When you have an application without a manifest and you try to elevate it with an external manifest, you might get frustrated and get to the conclusion that this external manifest thing is flaky at best. The scenario goes something like this.
You install your legacy application (by which I mean there is no manifest with a requestedExecutionLevel specified) on a Vista machine. You launch the application and you see it is installer detected and for that reason, it prompts for credentials. You know that providing a manifest with that requestedExecutionLevel will make the installer detection go away. Since you don’t want to link it in or use the mt.exe tool, you provide an external manifest in the form of myapp.exe.manifest and put that next to your app. Now, whatever you try to do with the requestedExecutionLevel, it just doesn’t make a difference. Then you really get frustrated and move the file to another directory. Low and behold, the manifest is picked up. What in the world?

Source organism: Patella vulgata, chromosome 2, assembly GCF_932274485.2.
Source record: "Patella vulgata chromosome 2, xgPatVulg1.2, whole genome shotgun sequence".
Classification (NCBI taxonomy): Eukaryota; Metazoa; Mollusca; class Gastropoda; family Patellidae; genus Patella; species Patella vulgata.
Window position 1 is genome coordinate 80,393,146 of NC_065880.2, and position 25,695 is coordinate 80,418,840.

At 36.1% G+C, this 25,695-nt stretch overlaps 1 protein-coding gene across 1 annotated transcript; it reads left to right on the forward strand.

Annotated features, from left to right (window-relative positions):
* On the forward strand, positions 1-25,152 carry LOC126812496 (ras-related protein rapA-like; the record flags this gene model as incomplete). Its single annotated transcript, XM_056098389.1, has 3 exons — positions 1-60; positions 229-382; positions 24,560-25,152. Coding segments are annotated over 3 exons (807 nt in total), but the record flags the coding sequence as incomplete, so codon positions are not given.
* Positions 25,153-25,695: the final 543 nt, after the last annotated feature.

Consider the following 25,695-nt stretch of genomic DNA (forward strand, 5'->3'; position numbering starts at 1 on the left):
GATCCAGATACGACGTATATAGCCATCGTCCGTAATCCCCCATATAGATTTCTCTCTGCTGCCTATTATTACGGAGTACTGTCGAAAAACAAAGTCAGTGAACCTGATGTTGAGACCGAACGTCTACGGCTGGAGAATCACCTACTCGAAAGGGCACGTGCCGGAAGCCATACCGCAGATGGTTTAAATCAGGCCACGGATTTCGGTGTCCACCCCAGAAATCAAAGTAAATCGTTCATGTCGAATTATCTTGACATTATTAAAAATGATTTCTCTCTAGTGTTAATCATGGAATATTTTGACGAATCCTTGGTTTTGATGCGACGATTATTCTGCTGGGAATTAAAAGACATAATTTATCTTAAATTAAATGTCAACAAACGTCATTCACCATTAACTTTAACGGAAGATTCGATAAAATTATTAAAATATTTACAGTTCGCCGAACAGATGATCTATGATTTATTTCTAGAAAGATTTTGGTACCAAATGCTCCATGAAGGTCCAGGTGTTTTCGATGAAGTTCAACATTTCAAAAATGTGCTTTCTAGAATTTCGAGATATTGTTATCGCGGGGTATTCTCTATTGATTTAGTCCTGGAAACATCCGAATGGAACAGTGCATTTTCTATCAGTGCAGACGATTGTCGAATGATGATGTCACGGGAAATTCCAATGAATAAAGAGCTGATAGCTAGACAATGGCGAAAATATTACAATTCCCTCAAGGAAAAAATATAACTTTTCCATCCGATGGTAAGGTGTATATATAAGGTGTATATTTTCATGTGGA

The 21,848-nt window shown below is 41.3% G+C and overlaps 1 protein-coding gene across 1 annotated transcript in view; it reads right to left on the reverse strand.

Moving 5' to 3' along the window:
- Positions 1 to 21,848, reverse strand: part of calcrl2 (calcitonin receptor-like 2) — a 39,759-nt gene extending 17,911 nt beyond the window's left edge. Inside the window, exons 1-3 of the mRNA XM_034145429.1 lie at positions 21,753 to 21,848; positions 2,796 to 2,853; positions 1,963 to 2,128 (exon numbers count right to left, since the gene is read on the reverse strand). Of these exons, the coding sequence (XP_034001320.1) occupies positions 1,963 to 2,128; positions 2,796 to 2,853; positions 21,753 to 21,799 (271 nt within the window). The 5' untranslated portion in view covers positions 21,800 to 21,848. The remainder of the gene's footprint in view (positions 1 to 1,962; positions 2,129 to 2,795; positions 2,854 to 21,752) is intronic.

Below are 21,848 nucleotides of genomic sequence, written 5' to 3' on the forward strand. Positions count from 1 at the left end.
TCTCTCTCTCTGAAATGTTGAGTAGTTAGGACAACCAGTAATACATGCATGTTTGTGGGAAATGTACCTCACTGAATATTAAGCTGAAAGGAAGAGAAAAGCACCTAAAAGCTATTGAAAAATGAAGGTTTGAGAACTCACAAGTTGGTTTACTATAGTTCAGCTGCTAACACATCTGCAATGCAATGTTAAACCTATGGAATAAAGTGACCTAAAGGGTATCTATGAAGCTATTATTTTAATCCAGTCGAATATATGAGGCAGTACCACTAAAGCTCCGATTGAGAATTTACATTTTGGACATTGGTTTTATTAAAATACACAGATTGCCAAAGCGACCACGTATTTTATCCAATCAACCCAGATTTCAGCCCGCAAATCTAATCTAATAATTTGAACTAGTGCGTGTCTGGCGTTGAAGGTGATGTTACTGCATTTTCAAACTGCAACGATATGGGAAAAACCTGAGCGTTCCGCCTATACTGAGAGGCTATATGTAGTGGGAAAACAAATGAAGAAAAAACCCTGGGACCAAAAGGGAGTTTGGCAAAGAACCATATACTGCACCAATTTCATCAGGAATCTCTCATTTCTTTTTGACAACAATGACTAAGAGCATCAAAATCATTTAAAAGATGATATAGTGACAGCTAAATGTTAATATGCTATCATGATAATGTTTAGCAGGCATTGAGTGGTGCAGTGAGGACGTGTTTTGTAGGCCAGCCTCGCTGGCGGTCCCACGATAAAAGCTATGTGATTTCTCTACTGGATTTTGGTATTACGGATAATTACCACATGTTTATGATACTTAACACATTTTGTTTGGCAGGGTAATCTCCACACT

As you might know, the Windows folks have put a tremendous effort in optimizing the performance of the system. Superfetch is a good example. Numbers showed that resolving manifests and SxS probing caused a significant delay in start up time. So they came up with caching of the activation context. Basically, the second time you launch your application we no longer bother to look for a manifest since it wasn’t there initially. When you move the executable (or change the time stamp somehow), the entry in the cache is not found and the loader looks for the manifest file again.